New Orleans summer food program fills big need

07 09 2010 cutie Photo courtesy of Christine Bordelon / Clarion Herald

Second Harvest Food Bank is filling a need that sometimes gets overlooked during the summer: ensuring that New Orleans children have nutritional food at least during the week.

Tony Biggs, director of culinary operations at Second Harvest, has helped develop an eight-week Summer Feeding program whereby breakfast and lunch are served to low-income children.

Leslie Doles, director of communications and public relations for Second Harvest, an affiliated corporation of Catholic Charities, said there is a real need for this program.

“Federally funded breakfast and lunch programs are important,” Doles said. “When schools are out for the summer, some kids don’t know when they will have their next meal because they lose their two meals a day through the free or reduced-price lunch programs at school. We are that safety net, filling that need they are not getting.”

Doles considers Summer Feeding a natural continuation of Second Harvest’s school year backpack program that sends food home with children on Fridays to ensure they have weekend food. She said only 13 percent of children receiving free and reduced lunch in Second Harvest’s service area have access to a summer feeding program.

Biggs, 53, who has a background in restaurant, resort hotel and casino food management, had to learn federal nutritional guidelines and food portioning before he started the program June 7.

4,000 meals a week

He’s currently providing approximately 4,000 meals a week – using a four-week menu plan – to children at five summer camp sites through July 30. The food is prepared at a central kitchen at Grace Episcopal Church.

Biggs said he avoided chicken nuggets and hot dogs and opted for more nutritional food. Lunch variety includes sweet and sour chicken with salad, fruit and milk; macaroni and cheese with collard greens, salad, fruit and chocolate pudding; spaghetti and meat sauce with carrots and fruit; beef tacos with refried beans, salad and fruit. Milk is a requirement at breakfast and lunch.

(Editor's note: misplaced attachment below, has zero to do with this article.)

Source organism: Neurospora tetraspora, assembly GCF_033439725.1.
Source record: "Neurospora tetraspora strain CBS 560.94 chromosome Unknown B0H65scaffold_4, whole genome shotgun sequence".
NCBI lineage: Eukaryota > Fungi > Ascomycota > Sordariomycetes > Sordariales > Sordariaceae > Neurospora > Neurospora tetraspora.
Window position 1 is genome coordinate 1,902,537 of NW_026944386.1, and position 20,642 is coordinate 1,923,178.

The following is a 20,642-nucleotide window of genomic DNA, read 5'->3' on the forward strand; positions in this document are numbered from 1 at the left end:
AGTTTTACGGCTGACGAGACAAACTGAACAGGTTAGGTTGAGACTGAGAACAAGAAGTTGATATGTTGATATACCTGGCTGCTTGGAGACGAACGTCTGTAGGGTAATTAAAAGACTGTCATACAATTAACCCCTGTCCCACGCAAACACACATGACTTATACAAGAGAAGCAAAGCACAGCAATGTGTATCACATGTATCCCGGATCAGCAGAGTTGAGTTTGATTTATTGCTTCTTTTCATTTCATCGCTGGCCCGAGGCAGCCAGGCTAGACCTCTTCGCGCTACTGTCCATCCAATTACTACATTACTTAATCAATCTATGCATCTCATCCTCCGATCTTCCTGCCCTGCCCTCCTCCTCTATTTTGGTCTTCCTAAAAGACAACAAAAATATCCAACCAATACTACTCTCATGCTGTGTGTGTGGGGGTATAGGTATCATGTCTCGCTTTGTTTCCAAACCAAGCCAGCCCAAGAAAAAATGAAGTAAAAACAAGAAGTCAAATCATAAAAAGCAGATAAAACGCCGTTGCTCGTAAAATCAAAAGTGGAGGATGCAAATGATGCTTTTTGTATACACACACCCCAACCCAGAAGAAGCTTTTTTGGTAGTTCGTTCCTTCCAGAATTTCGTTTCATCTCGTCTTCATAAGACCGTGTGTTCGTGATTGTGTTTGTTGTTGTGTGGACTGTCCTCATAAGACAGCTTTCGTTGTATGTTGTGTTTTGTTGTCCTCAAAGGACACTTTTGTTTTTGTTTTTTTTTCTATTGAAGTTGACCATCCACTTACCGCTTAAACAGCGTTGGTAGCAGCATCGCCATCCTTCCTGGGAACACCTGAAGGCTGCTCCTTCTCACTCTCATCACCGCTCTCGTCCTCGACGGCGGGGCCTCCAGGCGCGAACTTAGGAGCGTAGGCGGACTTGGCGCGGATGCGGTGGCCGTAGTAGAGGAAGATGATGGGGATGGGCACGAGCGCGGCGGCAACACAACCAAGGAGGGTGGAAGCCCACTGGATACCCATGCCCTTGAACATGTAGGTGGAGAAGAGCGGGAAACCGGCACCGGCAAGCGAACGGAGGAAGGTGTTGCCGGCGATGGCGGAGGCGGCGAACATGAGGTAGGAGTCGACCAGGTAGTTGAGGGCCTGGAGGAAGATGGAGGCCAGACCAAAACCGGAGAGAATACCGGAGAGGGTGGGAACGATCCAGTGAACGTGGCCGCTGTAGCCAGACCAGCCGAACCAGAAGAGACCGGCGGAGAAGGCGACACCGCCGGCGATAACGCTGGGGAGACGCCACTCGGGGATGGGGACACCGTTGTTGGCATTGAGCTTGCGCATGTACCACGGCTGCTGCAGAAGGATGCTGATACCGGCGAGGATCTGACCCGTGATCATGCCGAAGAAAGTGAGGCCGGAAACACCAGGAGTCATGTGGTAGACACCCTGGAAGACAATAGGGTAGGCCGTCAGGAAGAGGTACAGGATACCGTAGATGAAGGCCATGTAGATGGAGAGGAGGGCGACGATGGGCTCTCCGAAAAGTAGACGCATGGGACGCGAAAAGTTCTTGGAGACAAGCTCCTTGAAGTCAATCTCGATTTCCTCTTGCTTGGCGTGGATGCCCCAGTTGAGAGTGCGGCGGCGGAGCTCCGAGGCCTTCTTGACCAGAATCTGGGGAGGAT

He was able to supplement the menu with more fresh fruit due to a generous, start-up grant from the Emeril Lagasse Foundation.

“We’re giving a little extra with the money from Emeril Lagasse,” he said. “These kids won’t go away hungry. ... Our goal is to fill kids up.”

Betty Zachary, junior warden of Grace Episcopal, is thrilled with the quality of the food offered to her campers.

“Second Harvest took care of us,” she said, adding how Biggs tailored a vegetarian menu for her campers.

Summer Feeding is a pilot program – based on successful food bank programs in San Antonio, Texas, and Savannah, Ga. – to test the waters for expansion to other area centers and nonprofits.

Part of strategic plan

Offering Summer Feeding is just one aspect of Second Harvest’s long-range, strategic planning that began in 2007. The most important piece was moving – in April 2010 – to a 200,000-square-foot warehouse with dry and cold storage space on Edwards Avenue in Harahan. The former warehouse had only 29,000 square feet.

“We can now accept food that we could never accept before,” Doles said, such as fresh fruit, produce and more meat. More space also provides the ability to schedule more volunteers simultaneously to help process food donations and to provide additional nutrition assistance for seniors on fixed incomes and low-cost meals to feeding lines and member agencies.

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“This will allow us to increase the number of meals we provide,” Doles said. “It will advance our mission to serve seniors and children.”

Goal: A permanent kitchen

Another part of the plan is adding a permanent, community kitchen with an initial goal of producing 100,000 prepared meals a month. A $1 million gift from Catholic Charities USA after Hurricane Katrina will jump start the projected $2 million project, Doles said.

Plans for this kitchen, being designed by Biggs, will be unveiled in August.

“The community kitchen can help us minimize the possibility of waste,” Doles said. “Fresh items can be prepared into meals. ... Our hope is to have a working kitchen in our warehouse by next summer.”

Pre-Katrina, Second Harvest distributed 14.5 million pounds of food. Over the past 12 months, Doles said 19 million meals were distributed. By 2013, she predicts that 38 million meals will be needed annually.

To meet the growing need for food, Second Harvest began partnering with local grocers with retail store pick-up. Second Harvest “rescues” food that is still good but taken off the shelves.

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More cooler/freezer space, and a new cook/chill machine will be incorporated in the new kitchen. This will position Second Harvest to cook and freeze large volumes of food for quick distribution in cases of emergency such as a hurricane or the recent oil spill.

“Disaster response is a big part of our ministry whether it’s oil spill or hurricane related,” Doles said.

Other advantages of the larger warehouse: creating revenue sources for Second Harvest. Part of the new warehouse is being rented, but plans are to build a second show kitchen to be utilized by the community.

“We’ve come a long way since Katrina in terms of taking care of the community,” Doles said. “The community kitchen is an important element to help achieve future goals.”

Printed with permission from the Clarion Herald, newspaper of the Archdiocese of New Orleans.